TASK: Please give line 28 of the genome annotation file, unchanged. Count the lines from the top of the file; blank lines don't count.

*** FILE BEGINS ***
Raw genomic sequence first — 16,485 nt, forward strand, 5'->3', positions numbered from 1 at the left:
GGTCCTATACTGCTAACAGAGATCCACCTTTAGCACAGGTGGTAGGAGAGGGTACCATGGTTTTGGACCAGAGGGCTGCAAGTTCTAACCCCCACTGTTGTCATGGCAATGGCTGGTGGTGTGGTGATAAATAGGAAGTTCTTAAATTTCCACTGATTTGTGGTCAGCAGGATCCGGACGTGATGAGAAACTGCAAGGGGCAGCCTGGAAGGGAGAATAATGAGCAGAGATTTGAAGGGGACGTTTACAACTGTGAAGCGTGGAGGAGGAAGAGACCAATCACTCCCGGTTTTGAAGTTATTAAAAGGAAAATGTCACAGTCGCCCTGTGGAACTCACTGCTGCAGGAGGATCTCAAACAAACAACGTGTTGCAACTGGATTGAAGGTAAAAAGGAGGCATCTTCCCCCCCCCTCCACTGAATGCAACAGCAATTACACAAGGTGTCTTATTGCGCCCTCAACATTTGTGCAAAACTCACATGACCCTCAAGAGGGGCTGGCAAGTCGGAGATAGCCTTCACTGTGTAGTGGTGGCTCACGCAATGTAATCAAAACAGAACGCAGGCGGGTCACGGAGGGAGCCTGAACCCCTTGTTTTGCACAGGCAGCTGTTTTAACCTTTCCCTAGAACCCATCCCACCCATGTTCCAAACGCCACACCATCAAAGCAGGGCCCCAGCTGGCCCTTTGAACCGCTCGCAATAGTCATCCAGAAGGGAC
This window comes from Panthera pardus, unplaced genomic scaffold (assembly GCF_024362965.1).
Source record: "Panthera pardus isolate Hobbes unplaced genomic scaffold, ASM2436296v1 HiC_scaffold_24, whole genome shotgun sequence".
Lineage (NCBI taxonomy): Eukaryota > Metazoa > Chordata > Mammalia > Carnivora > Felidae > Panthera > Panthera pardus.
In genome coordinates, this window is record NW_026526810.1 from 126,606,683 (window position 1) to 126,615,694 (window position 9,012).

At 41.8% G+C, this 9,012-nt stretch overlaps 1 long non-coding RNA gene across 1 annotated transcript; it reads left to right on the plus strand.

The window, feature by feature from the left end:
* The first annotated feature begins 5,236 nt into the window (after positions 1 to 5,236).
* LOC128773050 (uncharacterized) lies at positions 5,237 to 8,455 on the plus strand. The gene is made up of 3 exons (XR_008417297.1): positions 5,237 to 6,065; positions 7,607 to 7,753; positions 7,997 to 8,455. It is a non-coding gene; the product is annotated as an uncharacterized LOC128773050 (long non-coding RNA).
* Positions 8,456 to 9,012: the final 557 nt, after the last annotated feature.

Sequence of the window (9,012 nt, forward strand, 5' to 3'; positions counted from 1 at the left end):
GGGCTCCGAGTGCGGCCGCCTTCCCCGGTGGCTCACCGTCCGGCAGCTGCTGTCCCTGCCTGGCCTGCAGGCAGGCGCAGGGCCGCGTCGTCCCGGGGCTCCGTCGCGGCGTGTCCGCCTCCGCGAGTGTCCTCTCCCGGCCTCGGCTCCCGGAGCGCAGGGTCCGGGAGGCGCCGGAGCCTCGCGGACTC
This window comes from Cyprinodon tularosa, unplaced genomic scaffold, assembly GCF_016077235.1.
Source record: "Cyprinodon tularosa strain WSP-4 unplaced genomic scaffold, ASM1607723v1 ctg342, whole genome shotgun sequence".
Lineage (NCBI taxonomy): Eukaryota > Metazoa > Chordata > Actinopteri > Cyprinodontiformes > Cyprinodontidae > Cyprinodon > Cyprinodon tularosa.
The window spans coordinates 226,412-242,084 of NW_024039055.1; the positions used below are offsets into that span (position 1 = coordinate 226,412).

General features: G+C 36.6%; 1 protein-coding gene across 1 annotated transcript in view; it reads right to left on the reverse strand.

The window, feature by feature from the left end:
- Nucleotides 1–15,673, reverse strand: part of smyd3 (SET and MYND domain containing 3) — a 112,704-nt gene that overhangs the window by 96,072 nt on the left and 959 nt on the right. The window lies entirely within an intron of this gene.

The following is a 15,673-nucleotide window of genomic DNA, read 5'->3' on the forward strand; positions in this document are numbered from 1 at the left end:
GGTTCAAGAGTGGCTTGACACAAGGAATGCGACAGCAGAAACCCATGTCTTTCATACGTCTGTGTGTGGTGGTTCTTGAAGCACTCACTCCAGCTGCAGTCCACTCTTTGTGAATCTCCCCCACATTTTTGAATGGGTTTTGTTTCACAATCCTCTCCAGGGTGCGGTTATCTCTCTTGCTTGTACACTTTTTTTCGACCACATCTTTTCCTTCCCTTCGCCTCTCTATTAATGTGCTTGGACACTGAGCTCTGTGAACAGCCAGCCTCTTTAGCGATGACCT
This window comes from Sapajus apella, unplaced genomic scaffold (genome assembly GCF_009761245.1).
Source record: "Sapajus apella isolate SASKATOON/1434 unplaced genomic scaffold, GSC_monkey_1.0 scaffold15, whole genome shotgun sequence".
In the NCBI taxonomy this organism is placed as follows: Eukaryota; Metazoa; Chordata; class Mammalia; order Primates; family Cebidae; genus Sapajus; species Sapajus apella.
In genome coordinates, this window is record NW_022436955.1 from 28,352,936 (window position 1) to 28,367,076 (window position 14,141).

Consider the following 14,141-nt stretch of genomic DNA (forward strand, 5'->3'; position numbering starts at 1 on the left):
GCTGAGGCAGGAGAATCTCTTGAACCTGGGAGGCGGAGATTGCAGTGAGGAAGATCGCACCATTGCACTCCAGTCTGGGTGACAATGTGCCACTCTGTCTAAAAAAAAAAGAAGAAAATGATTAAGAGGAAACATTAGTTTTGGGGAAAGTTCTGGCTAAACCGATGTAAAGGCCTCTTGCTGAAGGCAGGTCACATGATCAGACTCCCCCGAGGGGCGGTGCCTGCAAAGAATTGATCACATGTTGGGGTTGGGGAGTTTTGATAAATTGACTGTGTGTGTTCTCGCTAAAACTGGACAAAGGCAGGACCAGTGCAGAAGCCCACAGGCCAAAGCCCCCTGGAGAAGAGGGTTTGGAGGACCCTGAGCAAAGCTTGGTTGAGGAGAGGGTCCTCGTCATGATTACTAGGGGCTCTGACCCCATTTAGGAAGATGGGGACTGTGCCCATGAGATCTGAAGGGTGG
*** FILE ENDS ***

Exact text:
GCTGAGGCAGGAGAATCTCTTGAACCTGGGAGGCGGAGATTGCAGTGAGGAAGATCGCACCATTGCACTCCAGTCTGGGTGACAATGTGCCACTCTGTCTAAAAAAAAAAGAAGAAAATGATTAAGAGGAAACATTAGTTTTGGGGAAAGTTCTGGCTAAACCGATGTAAAGGCCTCTTGCTGAAGGCAGGTCACATGATCAGACTCCCCCGAGGGGCGGTGCCTGCAAAGAATTGATCACATGTTGGGGTTGGGGAGTTTTGATAAATTGACTGTGTGTGTTCTCGCTAAAACTGGACAAAGGCAGGACCAGTGCAGAAGCCCACAGGCCAAAGCCCCCTGGAGAAGAGGGTTTGGAGGACCCTGAGCAAAGCTTGGTTGAGGAGAGGGTCCTCGTCATGATTACTAGGGGCTCTGACCCCATTTAGGAAGATGGGGACTGTGCCCATGAGATCTGAAGGGTGG